Forest Fragmentation index using GRASS GIS

Forest fragmentation index map

Worldwide, forests have been changed dramatically by humans, particularly during the last decades. The loss of old forest stands causes threads to biodiversity and life-important ecosystem services. Loss of forests does not necessarily mean a total clearing, but it starts with ‘forest degradation’, which is in many cases caused by fragmentation processes.

In order to measure the degree of global forest fragmentation, an approach was developed by Riitters et al. (2000). This approach can easily be implemented on any scale using a selection of tools provided by GRASS GIS, one of the most powerful Open Source GIS platforms. To perform a complete forest fragmentation calculation in one step, these tools were put together into one shell-script, that you can download from the GRASS-addons page:

Update: Thanks to Ecostudies, the script was further developed and can now also be used in GRASS 7.


How to use

The only input you need to perform this automated forest fragmentation calculation is a forest/non-forest raster-map. assumes that forest-pixels have the value ‘1’, non-forest pixels the value ‘0’.

After you downloaded the script, open the GRASS-mapset where your forest map is located.  From within the GRASS-shell, navigate to the folder of the script. Make sure that the script is executable, then you should be able to start it as follows:


   ./ <name_of_forest_map>


Like for other GRASS-tools, you can also get help by typing


   ./ --help


What the script is doing

To calculate the forest fragmentation, Riiters et al. (2000) define two variables that are derived from neighbourhood-relations between forest- and non-forest pixels. The first variable is ‘pf’, which represents the number of forest-pixels devided by the total number of pixels within the moving window (in our case, the shell-script provides for a 3×3 moving-window). This calculation of pf is performed using the ‘r.neighbors’ and ‘r.mapcalc’ tools.

More complex is the calculation of pff, the second variable that is defined by the number of forest-forest pairs devided by the number of pairs that include at least one forest-pixel within the moving window. Here, we cannot use the r.neighbors tool any more, as it does not provide for considering pairs. So we have to move to r.mapcalc, which is more flexible.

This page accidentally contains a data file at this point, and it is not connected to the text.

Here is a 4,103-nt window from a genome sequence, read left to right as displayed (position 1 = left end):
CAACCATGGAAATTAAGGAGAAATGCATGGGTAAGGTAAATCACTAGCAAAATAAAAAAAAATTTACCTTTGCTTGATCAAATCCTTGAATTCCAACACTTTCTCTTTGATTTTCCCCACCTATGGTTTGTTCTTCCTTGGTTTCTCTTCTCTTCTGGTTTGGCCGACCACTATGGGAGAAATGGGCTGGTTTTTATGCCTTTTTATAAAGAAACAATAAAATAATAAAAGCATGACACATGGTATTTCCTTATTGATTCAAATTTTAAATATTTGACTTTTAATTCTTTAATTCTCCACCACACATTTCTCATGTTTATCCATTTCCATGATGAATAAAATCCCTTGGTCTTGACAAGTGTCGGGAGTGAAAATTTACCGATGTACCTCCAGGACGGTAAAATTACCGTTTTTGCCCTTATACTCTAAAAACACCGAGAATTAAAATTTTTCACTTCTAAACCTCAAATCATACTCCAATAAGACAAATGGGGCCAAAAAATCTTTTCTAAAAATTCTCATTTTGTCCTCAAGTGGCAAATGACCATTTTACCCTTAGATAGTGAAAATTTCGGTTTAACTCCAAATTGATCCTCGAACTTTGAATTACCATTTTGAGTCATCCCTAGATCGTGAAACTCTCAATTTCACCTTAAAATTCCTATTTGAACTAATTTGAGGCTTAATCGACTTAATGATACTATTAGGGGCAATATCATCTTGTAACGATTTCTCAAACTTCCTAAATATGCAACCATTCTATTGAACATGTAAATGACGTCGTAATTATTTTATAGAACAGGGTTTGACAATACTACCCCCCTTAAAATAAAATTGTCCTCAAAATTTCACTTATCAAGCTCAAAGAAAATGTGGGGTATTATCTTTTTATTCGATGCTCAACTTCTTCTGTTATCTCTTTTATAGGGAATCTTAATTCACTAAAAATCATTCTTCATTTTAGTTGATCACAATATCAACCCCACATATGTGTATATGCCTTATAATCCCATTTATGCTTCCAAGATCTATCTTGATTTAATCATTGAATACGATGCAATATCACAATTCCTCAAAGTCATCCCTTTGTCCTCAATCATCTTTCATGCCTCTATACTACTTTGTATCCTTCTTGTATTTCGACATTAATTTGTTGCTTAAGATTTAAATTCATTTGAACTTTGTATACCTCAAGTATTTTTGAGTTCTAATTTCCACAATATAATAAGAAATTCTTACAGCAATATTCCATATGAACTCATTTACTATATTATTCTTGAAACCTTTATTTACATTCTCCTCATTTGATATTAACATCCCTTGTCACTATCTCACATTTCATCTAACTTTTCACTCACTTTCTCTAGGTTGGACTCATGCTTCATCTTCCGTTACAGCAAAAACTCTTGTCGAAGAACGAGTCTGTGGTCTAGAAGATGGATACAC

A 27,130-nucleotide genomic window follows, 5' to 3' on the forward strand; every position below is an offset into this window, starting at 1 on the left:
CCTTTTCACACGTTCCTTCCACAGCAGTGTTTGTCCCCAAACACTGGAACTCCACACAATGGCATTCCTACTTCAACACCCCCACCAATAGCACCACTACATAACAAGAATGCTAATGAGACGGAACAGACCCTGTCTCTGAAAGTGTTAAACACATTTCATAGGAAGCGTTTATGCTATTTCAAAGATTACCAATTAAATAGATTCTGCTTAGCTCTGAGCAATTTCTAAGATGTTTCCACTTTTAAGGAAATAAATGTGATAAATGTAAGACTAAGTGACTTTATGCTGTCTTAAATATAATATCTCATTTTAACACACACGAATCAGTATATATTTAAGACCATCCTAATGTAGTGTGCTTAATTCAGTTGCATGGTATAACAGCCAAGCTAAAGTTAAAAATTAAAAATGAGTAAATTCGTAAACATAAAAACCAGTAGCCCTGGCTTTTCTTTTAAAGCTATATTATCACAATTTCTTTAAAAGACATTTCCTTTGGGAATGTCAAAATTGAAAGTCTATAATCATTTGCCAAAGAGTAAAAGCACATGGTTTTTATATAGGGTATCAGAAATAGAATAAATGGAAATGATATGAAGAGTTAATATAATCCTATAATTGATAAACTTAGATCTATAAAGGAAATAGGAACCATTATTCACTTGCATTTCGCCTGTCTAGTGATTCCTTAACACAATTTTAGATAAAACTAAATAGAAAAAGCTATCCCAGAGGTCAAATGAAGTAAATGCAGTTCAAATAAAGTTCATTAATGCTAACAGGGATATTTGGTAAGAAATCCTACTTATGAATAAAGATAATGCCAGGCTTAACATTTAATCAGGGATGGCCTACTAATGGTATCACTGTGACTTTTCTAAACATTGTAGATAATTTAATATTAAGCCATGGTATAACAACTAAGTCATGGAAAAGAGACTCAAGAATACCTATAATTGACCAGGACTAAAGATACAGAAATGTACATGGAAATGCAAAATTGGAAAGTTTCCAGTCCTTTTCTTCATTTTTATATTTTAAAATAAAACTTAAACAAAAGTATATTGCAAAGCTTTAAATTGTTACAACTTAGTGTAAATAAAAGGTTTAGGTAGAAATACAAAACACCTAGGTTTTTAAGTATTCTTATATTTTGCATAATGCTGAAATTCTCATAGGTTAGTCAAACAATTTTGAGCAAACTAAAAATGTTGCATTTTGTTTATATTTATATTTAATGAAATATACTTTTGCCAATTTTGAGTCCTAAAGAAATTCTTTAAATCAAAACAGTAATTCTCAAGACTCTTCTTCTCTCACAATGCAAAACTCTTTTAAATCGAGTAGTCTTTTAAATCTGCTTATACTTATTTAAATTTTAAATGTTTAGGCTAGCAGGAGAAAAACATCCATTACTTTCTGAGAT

The number of forest-forest pairs is calculated using the r.mapcalc neighborhood modifier. Here we can specify the offset from the original pixel to the pixel of consideration and perform calculations on it:


   r.mapcalc "F1=(A[1,-1]*A[1,0])+(A[1,0]*A[1,1])+...


The upper left pixel becomes ‘1’, if the pixel itself and its neighboring pixel to the right both have the value ‘1’, meaning they are both forested. If one or both of the pixels are ‘0’, then the calculated value becomes also ‘0’. This is performed for any pixel in the 3×3 moving window. The sum of all values becomes the new value assigned to the center pixel.

The same principle applies for the calculation of pairs that include at least one forest pixel, only that the r.mapcalc expression becomes even more complex:


   r.mapcalc "F2=if((A[ 1,-1]+A[ 1, 0])>0,1)+if((A[ 1, 0]+A[ 1, 1])>0,1)+ ...


If one or both pixel(s) of the pair have the value ‘1’, the result will be >0 and the new value assigned will be ‘1’. Only if both pixels have have the value ‘0’, the new value becomes ‘0’.

After pf and pff are calculated, the whole map can be indexed using the rules provided by Riiters et al. (2000)

patch: pf < 0.4
transitional: 0.4 < pf < 0.6
edge: pf > 0.6 and pf – pff < 0
perforated: pf > 0.6 and pf – pff > 0
interior: pf = 1.0
undetermined: pf > 0.6 and pf = pff

Finally, generates colors and a final report showing the areas (in ha) for each fragmentation class.

From forest-/non-forest (left) to forest fragmentation map (right)

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